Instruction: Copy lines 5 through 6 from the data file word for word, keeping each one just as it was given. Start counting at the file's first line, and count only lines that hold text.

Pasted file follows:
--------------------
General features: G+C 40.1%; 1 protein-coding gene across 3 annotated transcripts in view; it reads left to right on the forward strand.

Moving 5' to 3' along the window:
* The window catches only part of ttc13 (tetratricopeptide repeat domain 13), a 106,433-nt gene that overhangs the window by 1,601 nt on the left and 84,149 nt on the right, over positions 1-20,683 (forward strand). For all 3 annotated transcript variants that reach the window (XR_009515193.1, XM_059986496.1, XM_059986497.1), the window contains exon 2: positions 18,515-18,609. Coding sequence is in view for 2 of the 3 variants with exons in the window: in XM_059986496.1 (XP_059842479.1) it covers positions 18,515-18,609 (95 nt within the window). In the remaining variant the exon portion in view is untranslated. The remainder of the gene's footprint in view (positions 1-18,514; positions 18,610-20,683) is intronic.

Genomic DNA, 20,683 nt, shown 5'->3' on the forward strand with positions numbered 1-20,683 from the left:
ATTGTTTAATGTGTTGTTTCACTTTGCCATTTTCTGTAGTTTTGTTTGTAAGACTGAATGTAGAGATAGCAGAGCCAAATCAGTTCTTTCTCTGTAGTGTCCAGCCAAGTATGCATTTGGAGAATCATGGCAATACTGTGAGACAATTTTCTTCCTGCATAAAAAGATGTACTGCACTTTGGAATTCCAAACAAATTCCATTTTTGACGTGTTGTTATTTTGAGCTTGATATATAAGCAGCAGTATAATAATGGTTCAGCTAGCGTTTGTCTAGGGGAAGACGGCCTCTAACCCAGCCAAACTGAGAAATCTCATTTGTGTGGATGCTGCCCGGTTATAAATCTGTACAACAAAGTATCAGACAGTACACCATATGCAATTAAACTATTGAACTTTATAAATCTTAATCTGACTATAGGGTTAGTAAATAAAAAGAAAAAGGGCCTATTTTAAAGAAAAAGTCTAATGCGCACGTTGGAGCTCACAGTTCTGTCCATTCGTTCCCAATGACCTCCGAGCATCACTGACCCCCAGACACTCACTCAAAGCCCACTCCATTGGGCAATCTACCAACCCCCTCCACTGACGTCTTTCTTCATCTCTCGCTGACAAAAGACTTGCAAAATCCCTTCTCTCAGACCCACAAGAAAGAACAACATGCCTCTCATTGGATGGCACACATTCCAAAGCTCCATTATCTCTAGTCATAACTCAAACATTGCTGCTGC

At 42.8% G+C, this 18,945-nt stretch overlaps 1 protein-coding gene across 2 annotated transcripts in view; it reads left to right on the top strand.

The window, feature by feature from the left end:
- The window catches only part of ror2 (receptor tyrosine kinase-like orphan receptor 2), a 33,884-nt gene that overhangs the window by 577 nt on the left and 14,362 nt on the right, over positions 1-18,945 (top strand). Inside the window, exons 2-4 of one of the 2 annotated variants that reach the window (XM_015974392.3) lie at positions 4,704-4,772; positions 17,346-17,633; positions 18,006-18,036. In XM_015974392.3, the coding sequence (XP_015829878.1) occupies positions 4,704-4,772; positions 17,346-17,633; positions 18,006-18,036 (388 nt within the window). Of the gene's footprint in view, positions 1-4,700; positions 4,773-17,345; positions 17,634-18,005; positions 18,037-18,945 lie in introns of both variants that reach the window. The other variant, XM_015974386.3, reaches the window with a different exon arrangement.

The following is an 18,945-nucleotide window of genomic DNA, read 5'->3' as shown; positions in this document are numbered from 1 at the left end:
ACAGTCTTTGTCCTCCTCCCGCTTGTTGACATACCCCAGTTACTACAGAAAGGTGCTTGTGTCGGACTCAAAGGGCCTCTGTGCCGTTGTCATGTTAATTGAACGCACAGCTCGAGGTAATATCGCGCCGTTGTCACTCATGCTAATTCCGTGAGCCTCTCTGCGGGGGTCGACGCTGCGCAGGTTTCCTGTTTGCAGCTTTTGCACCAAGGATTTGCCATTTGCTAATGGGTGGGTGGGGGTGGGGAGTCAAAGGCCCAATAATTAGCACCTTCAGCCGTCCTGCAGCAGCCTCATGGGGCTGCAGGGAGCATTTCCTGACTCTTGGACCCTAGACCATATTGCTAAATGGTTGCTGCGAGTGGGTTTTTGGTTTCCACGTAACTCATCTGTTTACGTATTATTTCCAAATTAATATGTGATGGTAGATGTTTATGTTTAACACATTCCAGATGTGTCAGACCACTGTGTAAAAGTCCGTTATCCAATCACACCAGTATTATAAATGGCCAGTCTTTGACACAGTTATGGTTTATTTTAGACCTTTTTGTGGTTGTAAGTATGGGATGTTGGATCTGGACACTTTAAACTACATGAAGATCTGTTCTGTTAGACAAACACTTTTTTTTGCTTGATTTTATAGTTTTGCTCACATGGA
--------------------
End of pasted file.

ATTGTTTAATGTGTTGTTTCACTTTGCCATTTTCTGTAGTTTTGTTTGTAAGACTGAATGTAGAGATAGCAGAGCCAAATCAGTTCTTTCTCTGTAGTGTCCAGCCAAGTATGCATTTGGAGAATCATGGCAATACTGTGAGACAATTTTCTTCCTGCATAAAAAGATGTACTGCACTTTGGAATTCCAAACAAATTCCATTTTTGACGTGTTGTTATTTTGAGCTTGATATATAAGCAGCAGTATAATAATGGTTCAGCTAGCGTTTGTCTAGGGGAAGACGGCCTCTAACCCAGCCAAACTGAGAAATCTCATTTGTGTGGATGCTGCCCGGTTATAAATCTGTACAACAAAGTATCAGACAGTACACCATATGCAATTAAACTATTGAACTTTATAAATCTTAATCTGACTATAGGGTTAGTAAATAAAAAGAAAAAGGGCCTATTTTAAAGAAAAAGTCTAATGCGCACGTTGGAGCTCACAGTTCTGTCCATTCGTTCCCAATGACCTCCGAGCATCACTGACCCCCAGACACTCACTCAAAGCCCACTCCATTGGGCAATCTACCAACCCCCTCCACTGACGTCTTTCTTCATCTCTCGCTGACAAAAGACTTGCAAAATCCCTTCTCTCAGACCCACAAGAAAGAACAACATGCCTCTCATTGGATGGCACACATTCCAAAGCTCCATTATCTCTAGTCATAACTCAAACATTGCTGCTGC

At 42.8% G+C, this 18,945-nt stretch overlaps 1 protein-coding gene across 2 annotated transcripts in view; it reads left to right on the top strand.